Short Communication - Journal of Molecular Oncology Research (2018) Volume 2, Issue 2
Epigenetic carcinogenesis and genetic instability: competitive aspects of the malignant phenotype.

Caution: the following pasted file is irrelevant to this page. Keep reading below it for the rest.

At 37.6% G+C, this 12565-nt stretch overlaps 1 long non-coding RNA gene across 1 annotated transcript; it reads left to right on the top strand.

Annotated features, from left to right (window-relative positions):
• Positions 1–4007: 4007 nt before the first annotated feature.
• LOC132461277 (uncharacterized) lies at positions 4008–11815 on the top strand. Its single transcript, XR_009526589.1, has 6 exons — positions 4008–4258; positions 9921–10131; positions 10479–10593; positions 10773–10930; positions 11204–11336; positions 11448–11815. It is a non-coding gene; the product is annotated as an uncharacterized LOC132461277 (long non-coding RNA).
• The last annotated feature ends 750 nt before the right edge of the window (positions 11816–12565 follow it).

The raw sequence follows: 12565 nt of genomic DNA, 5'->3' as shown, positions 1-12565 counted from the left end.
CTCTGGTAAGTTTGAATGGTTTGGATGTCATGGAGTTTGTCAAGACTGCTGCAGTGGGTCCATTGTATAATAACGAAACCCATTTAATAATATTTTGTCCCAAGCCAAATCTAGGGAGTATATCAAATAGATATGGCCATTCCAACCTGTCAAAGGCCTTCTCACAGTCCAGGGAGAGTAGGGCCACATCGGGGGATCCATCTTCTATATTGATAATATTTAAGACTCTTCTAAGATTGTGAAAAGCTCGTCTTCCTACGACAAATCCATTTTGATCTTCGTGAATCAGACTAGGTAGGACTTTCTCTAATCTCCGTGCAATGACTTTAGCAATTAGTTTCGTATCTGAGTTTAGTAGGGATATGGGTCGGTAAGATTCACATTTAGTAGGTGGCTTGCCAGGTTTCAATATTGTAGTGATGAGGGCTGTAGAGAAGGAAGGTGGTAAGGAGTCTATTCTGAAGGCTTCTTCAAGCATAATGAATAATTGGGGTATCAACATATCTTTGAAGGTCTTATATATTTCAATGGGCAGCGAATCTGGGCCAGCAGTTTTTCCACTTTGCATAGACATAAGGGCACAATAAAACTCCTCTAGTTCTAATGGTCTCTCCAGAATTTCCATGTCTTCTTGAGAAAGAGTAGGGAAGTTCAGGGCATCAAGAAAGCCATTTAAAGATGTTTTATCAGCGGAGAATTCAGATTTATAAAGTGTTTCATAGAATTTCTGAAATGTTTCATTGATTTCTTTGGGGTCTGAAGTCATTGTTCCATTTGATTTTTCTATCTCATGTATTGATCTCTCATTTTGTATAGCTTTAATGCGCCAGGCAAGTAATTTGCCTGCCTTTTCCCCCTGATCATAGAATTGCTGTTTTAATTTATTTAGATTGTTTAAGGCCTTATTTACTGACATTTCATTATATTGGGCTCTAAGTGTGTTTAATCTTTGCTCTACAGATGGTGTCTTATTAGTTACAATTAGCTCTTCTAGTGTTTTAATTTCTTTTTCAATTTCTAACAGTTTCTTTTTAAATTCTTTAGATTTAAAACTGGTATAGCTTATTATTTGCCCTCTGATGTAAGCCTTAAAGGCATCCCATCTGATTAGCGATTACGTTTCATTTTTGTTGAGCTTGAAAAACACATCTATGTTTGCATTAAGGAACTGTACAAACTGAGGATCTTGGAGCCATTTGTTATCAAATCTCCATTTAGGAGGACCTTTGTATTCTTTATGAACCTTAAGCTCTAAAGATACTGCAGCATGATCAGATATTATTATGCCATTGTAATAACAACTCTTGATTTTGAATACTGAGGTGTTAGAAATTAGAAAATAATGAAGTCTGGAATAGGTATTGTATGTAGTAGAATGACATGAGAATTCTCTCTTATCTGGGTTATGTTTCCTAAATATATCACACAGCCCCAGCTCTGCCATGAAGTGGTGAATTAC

The proposal that carcinogenesis results from the somatic inheritance of defective epigenetic transmission is consistent with the establishment of genetic instability and the generation of a clonally divergent population of cells expressing anomalous structural and functional characteristics. The majority of these uncoordinated properties would be expected to be deleterious, thus placing cancer cells at a proliferative disadvantage. To compensate for this the malignant phenotype requires a property that enables the deviant cells to survive proliferative competition. This question is explored using a competitive growth model based on viewing cell populations as existing in microenvironmental domains subject to a barrier to migration. The model demonstrates that the ability to penetrate this migratory barrier is sufficient to permit otherwise less competitive cells to proliferate and expand the anomalous population. The possible nature of the domain barrier is briefly discussed.Author(s): Patrick A Riley*